Today's blog author, Juliette Low's grandniece, Margaret Seiler

In my family, Juliette Gordon Low is known as “Aunt Daisy.” My mother, Margaret Gordon Seiler 
(“Peggy”), is now 88 years old and the last surviving niece of Daisy Low. She’s also the last little girl to 
grow up in the beautiful house in Savannah that locals call “The Birthplace.” “It’s my birthplace, too!”
my mother would say. Mom was born at 10 E. Oglethorpe in an upstairs bedroom, just like her aunt.  
She was born in 1923—Daisy died just four years later. Mom’s only memory of her aunt is when she 
was “riding” on one of the stone lions in front of the home Daisy lived in after her marriage, the Andrew
 Low House. She says she called out, “Look at me, Aunt Daisy! Look at me!” but Daisy did not turn to look 
at her. Mom remembers someone leaning down to say, “She can’t hear you. She’s deaf.”

Margaret's mother (Daisy's niece), Margaret Gordon Seiler, in 2002

Mom’s father, Arthur Gordon, was one of Daisy’s younger brothers. He was the youngest of six Gordon
 children and was a close confidante of Daisy’s—many of the stories we all know about her today were
 originally told by my grandfather. I’m sorry that I never got to meet him—he died when my mother was 
only 18. One of my favorite stories about Aunt Daisy is the one about the party she gave for my Aunt 
Mary Stuart (Mom’s older sister) when she made her debut. The party was in March and it was to be
 held in her garden. It was unseasonably cold in Savannah that year and the camellias did not bloom in
 time. So Daisy sent friends and servants out all over town to “borrow” camellias from other people’s 
trees and have them tied on her own! Another time she borrowed a piano from my grandparents
 without telling them—my grandmother came home to find men carrying it down the steps. It turns out 
Daisy was having a party and she just sent for it—she said she knew if she asked, the answer might be 
no. Her strong will and determination were sometimes a trial for her family, but of course they served her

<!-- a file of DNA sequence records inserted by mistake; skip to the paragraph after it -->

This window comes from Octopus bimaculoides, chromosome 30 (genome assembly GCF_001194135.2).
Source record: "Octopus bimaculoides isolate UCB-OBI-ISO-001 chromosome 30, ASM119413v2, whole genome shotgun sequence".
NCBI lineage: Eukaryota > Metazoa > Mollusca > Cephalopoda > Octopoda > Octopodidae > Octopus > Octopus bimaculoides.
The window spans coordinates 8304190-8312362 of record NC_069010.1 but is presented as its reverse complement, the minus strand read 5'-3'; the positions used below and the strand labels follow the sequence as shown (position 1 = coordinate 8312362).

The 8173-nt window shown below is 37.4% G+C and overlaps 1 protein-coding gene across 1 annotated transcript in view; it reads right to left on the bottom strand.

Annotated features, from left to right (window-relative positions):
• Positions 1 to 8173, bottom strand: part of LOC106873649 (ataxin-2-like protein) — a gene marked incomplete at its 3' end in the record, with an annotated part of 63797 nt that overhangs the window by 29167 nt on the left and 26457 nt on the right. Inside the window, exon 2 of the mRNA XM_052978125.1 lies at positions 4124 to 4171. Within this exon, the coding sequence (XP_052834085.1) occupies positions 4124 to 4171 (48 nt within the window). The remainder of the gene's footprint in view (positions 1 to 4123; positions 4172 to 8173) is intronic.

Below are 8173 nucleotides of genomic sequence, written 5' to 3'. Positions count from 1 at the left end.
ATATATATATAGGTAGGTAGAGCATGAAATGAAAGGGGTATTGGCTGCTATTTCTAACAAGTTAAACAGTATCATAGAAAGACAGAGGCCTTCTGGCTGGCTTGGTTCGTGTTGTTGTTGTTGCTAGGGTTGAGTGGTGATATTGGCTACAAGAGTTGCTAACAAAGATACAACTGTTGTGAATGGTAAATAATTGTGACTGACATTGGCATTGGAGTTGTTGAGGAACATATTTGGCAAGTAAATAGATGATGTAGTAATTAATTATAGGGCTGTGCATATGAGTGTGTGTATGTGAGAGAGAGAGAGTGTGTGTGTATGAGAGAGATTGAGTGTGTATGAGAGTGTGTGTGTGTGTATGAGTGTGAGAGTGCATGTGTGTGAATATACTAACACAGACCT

very well.

Arthur and Margaret Gordon, flanked by their friends

Another well-known story about Daisy is that she once stood on her head in a Girl Scout meeting to 
show off her new Girl Scout shoes. It was a Gordon family tradition to stand on one’s head on birthdays 
to show how young and virile you still were. I have one of my grandfather on his 55th birthday standing 
on his head on the beach outside Savannah.

Daisy Low's brother, age 55, standing on his head!

My mother was a Girl Scout for a few years–her mother did not push her to stay with it very long but she does remember being trotted out in her uniform for Girl Scout events in Savannah. I was a Brownie when we lived in Manila, the Philippines, in the 1960s, where my father was working. I have a picture of Mom with Imelda Marcos, the well-known wife of the dictator, at a national Girl Scout conference! I was also a Girl Scout for a couple of years after we moved back to the States and lived in New Jersey. My mother led the troop one year and I remember meeting a couple of times with a sister troop, all African American, from neighboring Newark. I also remember Mom speaking to local troops about her Aunt Daisy.

I now live in Brooklyn, New York, and have two daughters. Both my girls joined troops here in New York City and enjoyed being Scouts for a few years. My older daughter got a real thrill when she and I flew down to Savannah to witness my mother christen the Juliette Gordon Low ferry boat. Mom fell down some stairs while staying with my cousins and did not want to walk down the plank so she asked Livia, then 9, to christen the boat for her!

I am so looking forward to reading all the new books coming out about my Great-Aunt Daisy. We are 
all so proud of her. I like to think my daughters have some of her grit and character, as well as her 
eccentricity. On March 12, I hope to be in Savannah with some of my family to celebrate the 100th 
anniversary of the Girl Scouts where it all began.


Photo of the ferryboat from Wikimedia. The other photos belong to Margaret Seiler and are used with her kind permission.